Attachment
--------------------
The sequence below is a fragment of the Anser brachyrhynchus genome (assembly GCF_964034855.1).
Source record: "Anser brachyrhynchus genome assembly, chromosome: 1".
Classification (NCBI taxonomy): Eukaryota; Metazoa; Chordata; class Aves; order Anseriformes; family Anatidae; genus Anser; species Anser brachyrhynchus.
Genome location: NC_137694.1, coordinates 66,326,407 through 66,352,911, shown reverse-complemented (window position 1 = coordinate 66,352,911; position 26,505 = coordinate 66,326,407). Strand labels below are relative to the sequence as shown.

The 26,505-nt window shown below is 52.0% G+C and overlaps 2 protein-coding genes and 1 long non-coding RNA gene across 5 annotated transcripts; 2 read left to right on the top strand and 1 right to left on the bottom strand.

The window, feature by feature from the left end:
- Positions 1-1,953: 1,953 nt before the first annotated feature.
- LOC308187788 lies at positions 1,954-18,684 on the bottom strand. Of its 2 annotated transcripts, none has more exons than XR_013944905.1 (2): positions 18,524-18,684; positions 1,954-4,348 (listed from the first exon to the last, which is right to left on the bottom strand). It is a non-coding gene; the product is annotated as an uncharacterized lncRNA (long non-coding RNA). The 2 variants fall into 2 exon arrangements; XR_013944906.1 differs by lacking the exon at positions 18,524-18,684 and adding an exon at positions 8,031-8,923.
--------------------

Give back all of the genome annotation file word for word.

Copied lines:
The sequence below is a fragment of the Anser brachyrhynchus genome (assembly GCF_964034855.1).
Source record: "Anser brachyrhynchus genome assembly, chromosome: 1".
Classification (NCBI taxonomy): Eukaryota; Metazoa; Chordata; class Aves; order Anseriformes; family Anatidae; genus Anser; species Anser brachyrhynchus.
Genome location: NC_137694.1, coordinates 66,326,407 through 66,352,911, shown reverse-complemented (window position 1 = coordinate 66,352,911; position 26,505 = coordinate 66,326,407). Strand labels below are relative to the sequence as shown.

The 26,505-nt window shown below is 52.0% G+C and overlaps 2 protein-coding genes and 1 long non-coding RNA gene across 5 annotated transcripts; 2 read left to right on the top strand and 1 right to left on the bottom strand.

The window, feature by feature from the left end:
- Positions 1-1,953: 1,953 nt before the first annotated feature.
- LOC308187788 lies at positions 1,954-18,684 on the bottom strand. Of its 2 annotated transcripts, none has more exons than XR_013944905.1 (2): positions 18,524-18,684; positions 1,954-4,348 (listed from the first exon to the last, which is right to left on the bottom strand). It is a non-coding gene; the product is annotated as an uncharacterized lncRNA (long non-coding RNA). The 2 variants fall into 2 exon arrangements; XR_013944906.1 differs by lacking the exon at positions 18,524-18,684 and adding an exon at positions 8,031-8,923.